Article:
The first risk is that it is a fragile movement on stilts, with shallow support structures incapable of dealing with setbacks and shifts in political mood. Live 8, the massive global music concert coinciding with the 2005 G8 summit was an event focused not on raising money but on raising public awareness on Africa, featured barely a single voice from Africa, an event about Africa, not of or from Africa. Criticism of this feature of Live 8 has been well rehearsed, but it is perhaps emblematic of an event focused on the exercise of communicative power by those best in a position to exercise that power, rather than a deliberate attempt to share and invest others with such power. The opportunity of Live 8 was to provide the Make Poverty History campaign with a set of supporters and voices that could nurture it through the inevitable difficulties that lie ahead. Most opinion polls suggest that public support in the UK in particular for efforts to tackle poverty is very widespread, but also very fragile. While the main justification of celebrity-led campaigns is their ability to reach a large number of people, some evidence suggests that their impact is short lived and shallow. Research in Britain shows public concern about poverty in poor countries reached a high of 32%, in April 2005, prior to the G8 meeting in Gleneagles in June, and two years has declined to 22%, its lowest level since the study began (Darnton 2007).

Other influences on global civil society include the appropriation of leadership on central issues of concern by those who command and exercise communicative power – in particular, celebrities. The capacities of rock musicians and of wealthy individuals to mobilise their resources and public support base, to catalyse leadership, and to exert pressure on political processes surrounding issues of concern to global civil society, such as global poverty, has been extraordinary.

The huge success and impact of advocacy and campaigning, and the exercise of communicative power by celebrities and public figures, has been acknowledged above. The social movements that were earlier the principal sources of public pressure for greater attention to be paid to debt, global inequality, poverty and the environment, have been supplanted by a set of new players who are better equipped to exercise communicative power in the twenty-first century. The anti-globalisation protests of Seattle in 1999, the World Social Forums and the many other examples of global civil society action, which have been explored in the Global Civil Society Yearbook series, are now subsidiary sources of global action.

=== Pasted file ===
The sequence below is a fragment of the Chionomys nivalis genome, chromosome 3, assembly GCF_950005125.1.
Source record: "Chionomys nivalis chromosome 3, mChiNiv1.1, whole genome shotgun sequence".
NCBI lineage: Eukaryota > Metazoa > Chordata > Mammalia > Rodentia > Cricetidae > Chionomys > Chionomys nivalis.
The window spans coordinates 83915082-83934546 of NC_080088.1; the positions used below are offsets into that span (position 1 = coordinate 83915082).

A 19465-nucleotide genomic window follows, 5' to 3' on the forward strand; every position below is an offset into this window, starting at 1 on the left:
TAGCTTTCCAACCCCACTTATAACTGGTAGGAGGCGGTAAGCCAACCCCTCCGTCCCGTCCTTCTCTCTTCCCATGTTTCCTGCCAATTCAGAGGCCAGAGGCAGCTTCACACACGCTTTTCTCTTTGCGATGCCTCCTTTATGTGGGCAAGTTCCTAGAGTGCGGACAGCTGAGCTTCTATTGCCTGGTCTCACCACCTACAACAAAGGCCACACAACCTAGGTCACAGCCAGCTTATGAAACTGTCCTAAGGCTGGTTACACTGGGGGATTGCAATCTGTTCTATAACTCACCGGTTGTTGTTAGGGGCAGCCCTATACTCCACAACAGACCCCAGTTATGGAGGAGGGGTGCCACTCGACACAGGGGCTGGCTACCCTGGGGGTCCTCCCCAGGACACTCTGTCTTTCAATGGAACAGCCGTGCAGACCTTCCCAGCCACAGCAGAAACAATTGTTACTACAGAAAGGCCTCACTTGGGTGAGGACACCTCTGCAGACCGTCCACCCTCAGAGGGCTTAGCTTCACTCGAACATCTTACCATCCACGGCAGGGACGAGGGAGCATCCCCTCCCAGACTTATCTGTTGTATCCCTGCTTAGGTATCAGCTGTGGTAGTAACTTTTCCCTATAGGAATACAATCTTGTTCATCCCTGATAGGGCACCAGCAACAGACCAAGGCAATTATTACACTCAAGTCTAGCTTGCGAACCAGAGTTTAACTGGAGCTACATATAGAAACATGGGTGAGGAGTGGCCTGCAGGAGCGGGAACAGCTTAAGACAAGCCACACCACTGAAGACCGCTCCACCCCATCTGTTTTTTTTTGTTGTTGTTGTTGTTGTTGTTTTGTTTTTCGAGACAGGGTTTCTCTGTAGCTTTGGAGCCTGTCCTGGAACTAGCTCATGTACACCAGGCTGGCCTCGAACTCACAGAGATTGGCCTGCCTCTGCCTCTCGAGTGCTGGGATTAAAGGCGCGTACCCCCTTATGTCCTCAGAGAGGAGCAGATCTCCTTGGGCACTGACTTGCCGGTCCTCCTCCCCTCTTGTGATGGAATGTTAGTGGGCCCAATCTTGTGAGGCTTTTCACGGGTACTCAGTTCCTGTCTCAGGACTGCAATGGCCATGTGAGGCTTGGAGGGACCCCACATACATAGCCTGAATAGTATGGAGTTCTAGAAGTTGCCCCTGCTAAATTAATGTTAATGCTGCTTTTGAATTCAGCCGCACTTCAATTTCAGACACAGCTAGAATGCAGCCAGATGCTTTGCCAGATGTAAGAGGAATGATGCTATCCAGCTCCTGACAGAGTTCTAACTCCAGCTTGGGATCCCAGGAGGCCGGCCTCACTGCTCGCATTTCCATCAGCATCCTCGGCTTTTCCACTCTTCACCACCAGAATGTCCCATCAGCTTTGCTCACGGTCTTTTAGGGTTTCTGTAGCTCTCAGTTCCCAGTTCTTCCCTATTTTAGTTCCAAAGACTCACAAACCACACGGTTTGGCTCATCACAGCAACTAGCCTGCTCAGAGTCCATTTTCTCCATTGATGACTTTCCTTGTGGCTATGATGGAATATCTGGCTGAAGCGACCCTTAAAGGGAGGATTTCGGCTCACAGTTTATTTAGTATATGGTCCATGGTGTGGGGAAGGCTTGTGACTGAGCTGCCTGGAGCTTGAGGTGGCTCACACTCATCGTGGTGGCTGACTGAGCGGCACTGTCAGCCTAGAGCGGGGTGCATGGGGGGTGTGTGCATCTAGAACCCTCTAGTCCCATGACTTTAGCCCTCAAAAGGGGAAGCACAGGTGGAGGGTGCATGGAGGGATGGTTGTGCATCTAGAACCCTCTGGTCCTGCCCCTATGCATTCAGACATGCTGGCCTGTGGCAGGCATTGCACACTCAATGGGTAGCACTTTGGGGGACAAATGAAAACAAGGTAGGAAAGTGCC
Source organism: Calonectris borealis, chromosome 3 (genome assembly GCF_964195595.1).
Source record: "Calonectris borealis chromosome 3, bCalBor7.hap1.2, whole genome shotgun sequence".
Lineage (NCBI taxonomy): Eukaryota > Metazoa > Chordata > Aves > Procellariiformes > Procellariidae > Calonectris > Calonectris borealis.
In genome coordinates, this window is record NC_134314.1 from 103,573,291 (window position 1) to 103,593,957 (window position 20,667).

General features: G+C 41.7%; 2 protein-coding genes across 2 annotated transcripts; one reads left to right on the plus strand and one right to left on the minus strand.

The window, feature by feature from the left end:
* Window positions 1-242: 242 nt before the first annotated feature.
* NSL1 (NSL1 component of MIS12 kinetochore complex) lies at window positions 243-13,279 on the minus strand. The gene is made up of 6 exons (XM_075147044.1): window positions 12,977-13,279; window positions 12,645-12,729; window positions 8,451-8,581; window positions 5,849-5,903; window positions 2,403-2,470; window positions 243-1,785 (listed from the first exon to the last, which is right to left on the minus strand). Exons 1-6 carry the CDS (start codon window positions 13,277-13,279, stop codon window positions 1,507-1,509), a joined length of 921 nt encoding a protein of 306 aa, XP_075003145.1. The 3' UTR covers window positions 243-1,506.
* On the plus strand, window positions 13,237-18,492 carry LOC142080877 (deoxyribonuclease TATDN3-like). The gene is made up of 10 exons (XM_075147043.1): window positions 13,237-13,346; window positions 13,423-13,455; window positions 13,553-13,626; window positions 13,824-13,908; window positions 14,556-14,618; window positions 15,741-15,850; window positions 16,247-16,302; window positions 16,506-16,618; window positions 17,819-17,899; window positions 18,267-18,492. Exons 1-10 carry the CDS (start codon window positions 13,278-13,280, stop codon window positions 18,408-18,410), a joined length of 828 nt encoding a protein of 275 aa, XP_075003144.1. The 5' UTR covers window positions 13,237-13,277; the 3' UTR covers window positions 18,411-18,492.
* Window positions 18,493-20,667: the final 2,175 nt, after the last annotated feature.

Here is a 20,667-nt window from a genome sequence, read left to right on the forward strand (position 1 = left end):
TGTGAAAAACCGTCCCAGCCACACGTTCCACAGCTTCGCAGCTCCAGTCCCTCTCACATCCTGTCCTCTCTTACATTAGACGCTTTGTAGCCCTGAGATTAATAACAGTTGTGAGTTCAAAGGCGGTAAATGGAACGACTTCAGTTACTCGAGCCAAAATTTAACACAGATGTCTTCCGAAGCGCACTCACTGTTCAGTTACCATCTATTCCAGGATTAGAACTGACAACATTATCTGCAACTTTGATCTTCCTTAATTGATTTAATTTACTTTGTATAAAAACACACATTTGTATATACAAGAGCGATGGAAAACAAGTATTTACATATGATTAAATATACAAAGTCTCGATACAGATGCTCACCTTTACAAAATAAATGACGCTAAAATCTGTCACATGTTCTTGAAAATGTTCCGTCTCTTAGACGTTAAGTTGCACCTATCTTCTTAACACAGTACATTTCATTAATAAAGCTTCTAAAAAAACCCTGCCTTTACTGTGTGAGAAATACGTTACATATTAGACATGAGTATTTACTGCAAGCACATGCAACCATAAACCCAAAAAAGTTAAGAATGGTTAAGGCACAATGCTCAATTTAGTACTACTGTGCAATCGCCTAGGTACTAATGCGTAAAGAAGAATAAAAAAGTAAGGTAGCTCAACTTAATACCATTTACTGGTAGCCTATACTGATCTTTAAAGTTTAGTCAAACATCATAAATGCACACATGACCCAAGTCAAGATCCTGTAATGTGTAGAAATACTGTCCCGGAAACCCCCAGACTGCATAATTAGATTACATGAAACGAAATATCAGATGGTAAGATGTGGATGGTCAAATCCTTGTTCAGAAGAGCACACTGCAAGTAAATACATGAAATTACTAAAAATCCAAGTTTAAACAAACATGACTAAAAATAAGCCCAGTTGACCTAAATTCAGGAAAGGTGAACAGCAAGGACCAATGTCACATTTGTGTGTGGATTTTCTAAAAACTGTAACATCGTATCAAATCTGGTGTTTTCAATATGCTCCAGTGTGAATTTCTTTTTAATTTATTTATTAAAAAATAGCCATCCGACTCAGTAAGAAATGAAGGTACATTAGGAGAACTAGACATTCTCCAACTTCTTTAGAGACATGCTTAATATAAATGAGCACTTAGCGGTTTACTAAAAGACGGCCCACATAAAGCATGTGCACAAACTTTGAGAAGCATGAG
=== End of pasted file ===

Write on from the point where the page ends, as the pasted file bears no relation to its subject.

Grassroots social movements – most notably on HIV/AIDS – have become increasingly powerful, built largely on their capacity to embarrass and hold governments and international agencies to their account through sophisticated public protest and media strategies. This adept use of communications, combined with excellent advocacy campaigns have transformed networks of people living with HIV/AIDS from the subjects of the response to the pandemic, to agents and strategic shapers of it. In this way, the resources, infrastructure and political commitment galvanised around HIV/AIDS and increasingly other global health issues, such as TB, have increased significantly. The HIV/AIDS global campaign echoed other social movements, for example around debt cancellation, fair trade and against globalisation. This move has coincided with and increasingly been overtaken by the rapid increase in the communicative power of celebrities to shape media and public agendas around issues of concern to civil society. Rock stars such as Sir Bob Geldof and Bono have epitomised the shift in sources of action on development issues, with policy agendas not only represented by but increasingly shaped by figures who have instant access to media. For example, Geldof suggested the establishment of a commission for Africa, prior to the G8 Summit in 2005, and as one of its 17 commissioners, he played a key role in shaping its content. This trend is augmented by massive new resources being made available for development work (particularly in health) from new private foundations and individuals, most notably by Bill Gates. The communicative power of such figures outweighs and exerts more influence over policy than virtually any other development actor, be they implementing agencies, grassroots NGOs or research bodies. In addition, a new generation of US foundations, established by new technology entrepreneurs, such as Jeff Skoll and Pierre Omidyar, are supporting social entrepreneurship and advocacy.

News reports indicate that protests began as early as 27 August with the largest, a march organised by an anti-Iraq group, United for Peace and Justice, on 29 August. Although the police did not give an estimate of numbers, organisers of the march said there were about 500,000 people, the largest ever convention protest (Hauser 2004). Protesters marched past Madison Square Garden, the site of the convention, chanting anti-Bush slogans, led by prominent personalities such as Jesse Jackson and film-maker Michael Moore. Other protests followed throughout the four days of the convention, all helped by the use of cell phones and text messaging.